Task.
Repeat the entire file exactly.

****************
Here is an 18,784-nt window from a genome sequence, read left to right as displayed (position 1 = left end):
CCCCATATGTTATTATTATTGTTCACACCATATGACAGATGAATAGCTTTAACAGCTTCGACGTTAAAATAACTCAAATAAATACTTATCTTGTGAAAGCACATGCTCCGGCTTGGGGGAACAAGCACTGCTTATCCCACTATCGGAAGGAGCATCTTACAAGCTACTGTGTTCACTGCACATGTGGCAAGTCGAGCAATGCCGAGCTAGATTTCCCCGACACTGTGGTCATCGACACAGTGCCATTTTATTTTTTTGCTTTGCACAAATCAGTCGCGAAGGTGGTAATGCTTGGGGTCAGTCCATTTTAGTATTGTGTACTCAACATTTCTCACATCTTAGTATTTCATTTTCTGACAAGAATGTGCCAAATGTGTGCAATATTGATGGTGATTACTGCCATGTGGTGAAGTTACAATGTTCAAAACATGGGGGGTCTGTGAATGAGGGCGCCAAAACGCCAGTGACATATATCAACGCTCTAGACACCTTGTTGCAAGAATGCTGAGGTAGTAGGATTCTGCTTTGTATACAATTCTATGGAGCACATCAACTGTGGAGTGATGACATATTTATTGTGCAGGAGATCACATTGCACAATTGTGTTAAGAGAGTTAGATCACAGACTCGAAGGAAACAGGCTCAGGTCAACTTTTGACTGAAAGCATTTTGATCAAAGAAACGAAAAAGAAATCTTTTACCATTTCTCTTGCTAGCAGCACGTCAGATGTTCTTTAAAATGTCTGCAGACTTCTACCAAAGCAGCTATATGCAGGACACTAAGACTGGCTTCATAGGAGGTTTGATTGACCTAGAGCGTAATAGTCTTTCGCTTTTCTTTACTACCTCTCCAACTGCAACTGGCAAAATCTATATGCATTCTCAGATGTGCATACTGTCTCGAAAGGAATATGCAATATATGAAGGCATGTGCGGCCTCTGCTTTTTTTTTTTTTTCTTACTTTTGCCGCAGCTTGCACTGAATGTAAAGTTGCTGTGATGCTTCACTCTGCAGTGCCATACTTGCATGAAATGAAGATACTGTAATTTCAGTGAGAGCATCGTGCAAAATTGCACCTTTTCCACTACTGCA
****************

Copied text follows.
Here is an 18,784-nt window from a genome sequence, read left to right as displayed (position 1 = left end):
CCCCATATGTTATTATTATTGTTCACACCATATGACAGATGAATAGCTTTAACAGCTTCGACGTTAAAATAACTCAAATAAATACTTATCTTGTGAAAGCACATGCTCCGGCTTGGGGGAACAAGCACTGCTTATCCCACTATCGGAAGGAGCATCTTACAAGCTACTGTGTTCACTGCACATGTGGCAAGTCGAGCAATGCCGAGCTAGATTTCCCCGACACTGTGGTCATCGACACAGTGCCATTTTATTTTTTTGCTTTGCACAAATCAGTCGCGAAGGTGGTAATGCTTGGGGTCAGTCCATTTTAGTATTGTGTACTCAACATTTCTCACATCTTAGTATTTCATTTTCTGACAAGAATGTGCCAAATGTGTGCAATATTGATGGTGATTACTGCCATGTGGTGAAGTTACAATGTTCAAAACATGGGGGGTCTGTGAATGAGGGCGCCAAAACGCCAGTGACATATATCAACGCTCTAGACACCTTGTTGCAAGAATGCTGAGGTAGTAGGATTCTGCTTTGTATACAATTCTATGGAGCACATCAACTGTGGAGTGATGACATATTTATTGTGCAGGAGATCACATTGCACAATTGTGTTAAGAGAGTTAGATCACAGACTCGAAGGAAACAGGCTCAGGTCAACTTTTGACTGAAAGCATTTTGATCAAAGAAACGAAAAAGAAATCTTTTACCATTTCTCTTGCTAGCAGCACGTCAGATGTTCTTTAAAATGTCTGCAGACTTCTACCAAAGCAGCTATATGCAGGACACTAAGACTGGCTTCATAGGAGGTTTGATTGACCTAGAGCGTAATAGTCTTTCGCTTTTCTTTACTACCTCTCCAACTGCAACTGGCAAAATCTATATGCATTCTCAGATGTGCATACTGTCTCGAAAGGAATATGCAATATATGAAGGCATGTGCGGCCTCTGCTTTTTTTTTTTTTTCTTACTTTTGCCGCAGCTTGCACTGAATGTAAAGTTGCTGTGATGCTTCACTCTGCAGTGCCATACTTGCATGAAATGAAGATACTGTAATTTCAGTGAGAGCATCGTGCAAAATTGCACCTTTTCCACTACTGCA